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Thom Bastian's picture
Excellent article Jesse, it pains me to see this ugly beast of religious divisiveness rearing its ugly head in yet another part of the world. I only hope and pray that the religious leaders on both sides are well versed in world history, and will take the proper measures in order to ensure that their followers practice tolerance and understanding towards those not of the same faith…
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Eric Ehrmann's picture
Eric Ehrmann · 4 years ago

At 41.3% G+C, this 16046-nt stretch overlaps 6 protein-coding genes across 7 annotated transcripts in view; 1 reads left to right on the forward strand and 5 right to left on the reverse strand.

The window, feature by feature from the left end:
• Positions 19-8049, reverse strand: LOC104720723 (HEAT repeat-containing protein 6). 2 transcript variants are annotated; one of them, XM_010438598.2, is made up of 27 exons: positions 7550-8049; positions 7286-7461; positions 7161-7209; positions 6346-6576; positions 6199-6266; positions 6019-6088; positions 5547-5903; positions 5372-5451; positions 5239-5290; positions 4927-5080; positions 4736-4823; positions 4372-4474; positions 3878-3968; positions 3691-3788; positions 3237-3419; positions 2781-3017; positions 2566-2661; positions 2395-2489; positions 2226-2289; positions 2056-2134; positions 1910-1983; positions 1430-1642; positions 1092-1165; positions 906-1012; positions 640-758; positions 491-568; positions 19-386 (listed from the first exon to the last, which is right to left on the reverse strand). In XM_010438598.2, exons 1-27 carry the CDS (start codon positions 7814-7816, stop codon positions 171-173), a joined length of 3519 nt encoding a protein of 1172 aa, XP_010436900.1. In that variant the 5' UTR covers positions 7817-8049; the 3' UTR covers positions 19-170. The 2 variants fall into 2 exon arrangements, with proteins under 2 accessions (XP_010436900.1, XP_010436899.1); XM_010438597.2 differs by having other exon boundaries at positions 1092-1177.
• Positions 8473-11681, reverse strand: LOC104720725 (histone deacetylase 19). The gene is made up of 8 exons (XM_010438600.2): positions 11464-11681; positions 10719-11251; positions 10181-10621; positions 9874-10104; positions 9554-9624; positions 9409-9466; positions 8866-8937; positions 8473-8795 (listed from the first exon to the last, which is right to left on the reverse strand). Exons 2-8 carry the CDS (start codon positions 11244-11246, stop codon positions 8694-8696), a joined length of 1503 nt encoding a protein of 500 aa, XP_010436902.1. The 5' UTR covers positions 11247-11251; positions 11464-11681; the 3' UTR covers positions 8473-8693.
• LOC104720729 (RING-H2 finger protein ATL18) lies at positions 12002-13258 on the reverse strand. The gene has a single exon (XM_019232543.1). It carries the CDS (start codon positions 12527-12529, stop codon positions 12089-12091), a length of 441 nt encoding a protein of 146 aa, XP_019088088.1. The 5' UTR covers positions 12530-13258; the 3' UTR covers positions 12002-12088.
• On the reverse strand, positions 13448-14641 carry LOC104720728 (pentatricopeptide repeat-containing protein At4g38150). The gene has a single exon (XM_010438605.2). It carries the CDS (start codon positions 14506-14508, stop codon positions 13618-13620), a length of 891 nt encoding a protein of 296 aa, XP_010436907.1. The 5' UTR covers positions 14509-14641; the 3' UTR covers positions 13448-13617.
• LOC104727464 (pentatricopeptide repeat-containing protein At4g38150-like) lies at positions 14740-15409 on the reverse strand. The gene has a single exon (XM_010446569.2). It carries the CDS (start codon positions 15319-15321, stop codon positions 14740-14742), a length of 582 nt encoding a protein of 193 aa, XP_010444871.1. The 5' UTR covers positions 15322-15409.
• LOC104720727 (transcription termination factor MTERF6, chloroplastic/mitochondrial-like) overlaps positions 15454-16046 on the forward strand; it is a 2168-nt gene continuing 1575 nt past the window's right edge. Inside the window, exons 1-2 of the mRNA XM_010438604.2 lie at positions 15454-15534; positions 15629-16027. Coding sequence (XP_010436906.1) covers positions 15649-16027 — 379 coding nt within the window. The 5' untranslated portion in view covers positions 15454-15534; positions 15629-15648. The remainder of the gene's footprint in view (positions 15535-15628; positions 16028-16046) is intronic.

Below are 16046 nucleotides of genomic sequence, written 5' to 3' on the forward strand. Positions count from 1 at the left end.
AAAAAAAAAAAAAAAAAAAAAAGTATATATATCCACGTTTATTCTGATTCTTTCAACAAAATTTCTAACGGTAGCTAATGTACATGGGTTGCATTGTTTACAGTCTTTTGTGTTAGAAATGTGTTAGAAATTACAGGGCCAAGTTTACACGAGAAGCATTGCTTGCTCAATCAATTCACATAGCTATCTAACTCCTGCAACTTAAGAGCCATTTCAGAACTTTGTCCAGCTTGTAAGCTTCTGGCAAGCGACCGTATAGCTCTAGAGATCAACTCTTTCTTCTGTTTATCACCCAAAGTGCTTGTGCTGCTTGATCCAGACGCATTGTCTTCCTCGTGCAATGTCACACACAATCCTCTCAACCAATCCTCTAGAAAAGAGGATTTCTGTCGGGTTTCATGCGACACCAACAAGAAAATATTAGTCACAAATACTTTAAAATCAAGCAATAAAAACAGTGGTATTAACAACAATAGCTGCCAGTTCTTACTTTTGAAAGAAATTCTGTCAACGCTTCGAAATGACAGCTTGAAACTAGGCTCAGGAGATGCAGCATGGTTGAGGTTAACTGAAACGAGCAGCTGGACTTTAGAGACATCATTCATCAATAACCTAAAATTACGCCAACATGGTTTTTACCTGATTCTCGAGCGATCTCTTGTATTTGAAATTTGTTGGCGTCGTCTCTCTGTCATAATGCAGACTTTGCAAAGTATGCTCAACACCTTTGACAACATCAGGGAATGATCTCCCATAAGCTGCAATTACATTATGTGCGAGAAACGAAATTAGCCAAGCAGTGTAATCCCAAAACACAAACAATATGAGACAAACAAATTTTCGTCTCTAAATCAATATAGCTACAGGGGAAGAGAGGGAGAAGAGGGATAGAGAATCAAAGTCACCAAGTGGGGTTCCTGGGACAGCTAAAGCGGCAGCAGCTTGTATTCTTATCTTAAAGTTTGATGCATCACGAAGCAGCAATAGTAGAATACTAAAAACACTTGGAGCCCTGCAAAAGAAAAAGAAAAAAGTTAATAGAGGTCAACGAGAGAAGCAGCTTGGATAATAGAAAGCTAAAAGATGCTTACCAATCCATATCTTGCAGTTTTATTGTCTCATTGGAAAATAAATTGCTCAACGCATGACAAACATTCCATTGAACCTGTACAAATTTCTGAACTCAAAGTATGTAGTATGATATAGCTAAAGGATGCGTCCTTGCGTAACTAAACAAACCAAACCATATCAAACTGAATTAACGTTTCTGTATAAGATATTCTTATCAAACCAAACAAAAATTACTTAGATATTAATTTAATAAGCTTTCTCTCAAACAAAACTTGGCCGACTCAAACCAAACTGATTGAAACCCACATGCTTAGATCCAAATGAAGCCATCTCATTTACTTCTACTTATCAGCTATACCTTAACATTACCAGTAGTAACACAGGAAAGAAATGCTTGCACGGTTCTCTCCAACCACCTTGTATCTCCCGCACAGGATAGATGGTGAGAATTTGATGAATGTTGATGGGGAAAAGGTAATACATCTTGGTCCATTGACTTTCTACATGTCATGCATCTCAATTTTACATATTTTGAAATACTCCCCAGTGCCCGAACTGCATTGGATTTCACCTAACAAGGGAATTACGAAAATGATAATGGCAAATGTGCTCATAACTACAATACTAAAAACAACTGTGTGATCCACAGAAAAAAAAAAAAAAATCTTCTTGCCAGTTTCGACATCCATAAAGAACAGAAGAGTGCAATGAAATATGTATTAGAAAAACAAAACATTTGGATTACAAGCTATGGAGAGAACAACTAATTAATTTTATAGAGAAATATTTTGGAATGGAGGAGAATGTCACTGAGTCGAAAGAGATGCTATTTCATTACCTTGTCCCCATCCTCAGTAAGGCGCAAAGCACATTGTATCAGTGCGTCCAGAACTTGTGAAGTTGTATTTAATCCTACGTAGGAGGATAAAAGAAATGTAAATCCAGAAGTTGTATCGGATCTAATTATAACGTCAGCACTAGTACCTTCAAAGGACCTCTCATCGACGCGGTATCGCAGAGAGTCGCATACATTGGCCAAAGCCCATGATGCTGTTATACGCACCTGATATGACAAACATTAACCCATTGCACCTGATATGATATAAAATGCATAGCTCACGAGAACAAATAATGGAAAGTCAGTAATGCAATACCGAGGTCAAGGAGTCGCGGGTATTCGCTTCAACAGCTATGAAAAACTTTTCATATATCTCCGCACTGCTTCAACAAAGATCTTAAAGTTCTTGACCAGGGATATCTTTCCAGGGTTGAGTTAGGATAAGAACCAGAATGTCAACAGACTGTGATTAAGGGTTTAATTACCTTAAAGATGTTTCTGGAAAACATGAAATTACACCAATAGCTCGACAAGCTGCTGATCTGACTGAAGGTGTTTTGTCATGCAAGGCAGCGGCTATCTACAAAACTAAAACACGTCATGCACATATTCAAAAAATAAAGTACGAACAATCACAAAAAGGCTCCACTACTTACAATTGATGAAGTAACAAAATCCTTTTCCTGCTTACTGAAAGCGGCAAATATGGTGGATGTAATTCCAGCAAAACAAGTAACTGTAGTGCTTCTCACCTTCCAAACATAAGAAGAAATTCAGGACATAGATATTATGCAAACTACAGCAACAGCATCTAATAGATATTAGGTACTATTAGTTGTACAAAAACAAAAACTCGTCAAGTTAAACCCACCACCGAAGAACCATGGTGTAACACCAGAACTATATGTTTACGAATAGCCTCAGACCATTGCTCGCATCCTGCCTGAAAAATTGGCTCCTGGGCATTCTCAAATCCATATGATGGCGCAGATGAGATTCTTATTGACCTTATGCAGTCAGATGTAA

Looking at this situation on a broader scale through Latin America, former bloody dictator Rios-Montt has been a member of a U.S. guided sect in Guatemala for half a century. Death squad operator “Blowtorch Bob” d’Aubuisson had close ties with evangelical groups with a political agenda in El Salvador. And a former UVA professor certainly employeed evangelicals in his arsenal to push back Shining Path and fringe groups whilst he was ambassador to Peru during the Regan-Bush years. It is bigger than a “same faith” issue. It is social, political and a subset of power policy making the tics. One only need look at Brazil, where evangelicals subordinate the female to the male who is the “leader” of the family and the woman the rice and beans cooker, baby maker and washerwoman. Enormous corruption among evangelical sects in Brazil, and plugged in at highest levels of government. There is no “fair” in this culture war. http://www.huffingtonpost.com/eric-ehrmann/edir-macedo_b_973562.html In Brazil, evangelicals know how to boogie and even smoke pot and having fun it is encouraged to keep them coming back to the huge arena-sized cathedrals that accept their contributions and provide the requisite benison for the buck. One would be remiss to say that evangelicals have not been an asset to U.S. Latin policy objectives since even the days before Liberation Theology. And to think that the new Pope will be a major influencer, one ought to remember that Argentine military factions during the “Dirty War” provided military and other training to right wing evangelicals and Roman Catholics in Guatemala, El Salvador, Honduras and Panama. It’s a long slog.